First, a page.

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International Journal of Biomedical Imaging
Volume 2012 (2012), Article ID 956248, 14 pages
Research Article

Tracking Regional Tissue Volume and Function Change in Lung Using Image Registration

1GE Global Research, Niskayuna, NY 12309, USA
2Department of Electrical and Computer Engineering, The University of Iowa, Iowa City, IA 52242, USA
3Department of Radiation Oncology, The University of Iowa, Iowa City, IA 52242, USA
4Department of Radiation Oncology, Virginia Commonwealth University, Richmond, VA 23298, USA
5Department of Biomedical Engineering, The University of Iowa, 1402A SC, Iowa City, IA 52242, USA
6Department of Internal Medicine, The University of Iowa, Iowa City, IA 52242, USA

Received 18 June 2012; Accepted 6 September 2012

Academic Editor: Ayman El-Baz

Copyright © 2012 Kunlin Cao et al. This is an open access article distributed under the Creative Commons Attribution License, which permits unrestricted use, distribution, and reproduction in any medium, provided the original work is properly cited.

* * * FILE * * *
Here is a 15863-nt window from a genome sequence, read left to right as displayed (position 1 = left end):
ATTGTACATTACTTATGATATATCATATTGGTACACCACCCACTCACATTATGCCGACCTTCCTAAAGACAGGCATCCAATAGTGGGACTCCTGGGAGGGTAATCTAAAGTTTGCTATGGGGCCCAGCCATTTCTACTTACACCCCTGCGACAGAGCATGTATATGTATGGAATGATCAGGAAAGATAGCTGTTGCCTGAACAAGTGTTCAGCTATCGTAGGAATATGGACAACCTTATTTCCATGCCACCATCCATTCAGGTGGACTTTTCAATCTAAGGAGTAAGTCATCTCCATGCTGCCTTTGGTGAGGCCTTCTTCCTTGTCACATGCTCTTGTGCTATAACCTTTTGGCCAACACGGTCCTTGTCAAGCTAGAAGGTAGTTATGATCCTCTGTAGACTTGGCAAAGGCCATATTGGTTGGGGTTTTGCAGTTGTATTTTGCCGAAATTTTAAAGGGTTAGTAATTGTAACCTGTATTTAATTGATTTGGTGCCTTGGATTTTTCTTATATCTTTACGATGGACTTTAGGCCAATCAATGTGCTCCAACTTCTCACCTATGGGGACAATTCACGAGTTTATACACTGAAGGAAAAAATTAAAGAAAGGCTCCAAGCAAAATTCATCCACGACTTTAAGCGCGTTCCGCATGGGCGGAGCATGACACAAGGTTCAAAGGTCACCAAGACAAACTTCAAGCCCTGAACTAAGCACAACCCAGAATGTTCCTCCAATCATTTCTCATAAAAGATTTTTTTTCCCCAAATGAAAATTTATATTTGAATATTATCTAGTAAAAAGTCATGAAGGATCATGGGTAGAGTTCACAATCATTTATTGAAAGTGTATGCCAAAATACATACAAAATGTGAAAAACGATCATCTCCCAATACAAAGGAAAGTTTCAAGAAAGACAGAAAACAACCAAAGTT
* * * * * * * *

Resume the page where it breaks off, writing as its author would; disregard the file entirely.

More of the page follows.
We have previously demonstrated the 24-hour redistribution and reabsorption of bronchoalveolar lavage (BAL) fluid delivered to the lung during a bronchoscopic procedure in normal volunteers. In this work we utilize image-matching procedures to correlate fluid redistribution and reabsorption to changes in regional lung function. Lung CT datasets from six human subjects were used in this study. Each subject was scanned at four time points before and after BAL procedure. Image registration was performed to align images at different time points and different inflation levels. The resulting dense displacement fields were utilized to track tissue volume changes and reveal deformation patterns of local parenchymal tissue quantitatively. The registration accuracy was assessed by measuring landmark matching errors, which were on the order of 1 mm. The results show that quantitative-assessed fluid volume agreed well with bronchoscopist-reported unretrieved BAL volume in the whole lungs (squared linear correlation coefficient was 0.81). The average difference of lung tissue volume at baseline and after 24 hours was around 2%, which indicates that BAL fluid in the lungs was almost absorbed after 24 hours. Regional lung-function changes correlated with the presence of BAL fluid, and regional function returned to baseline as the fluid was reabsorbed.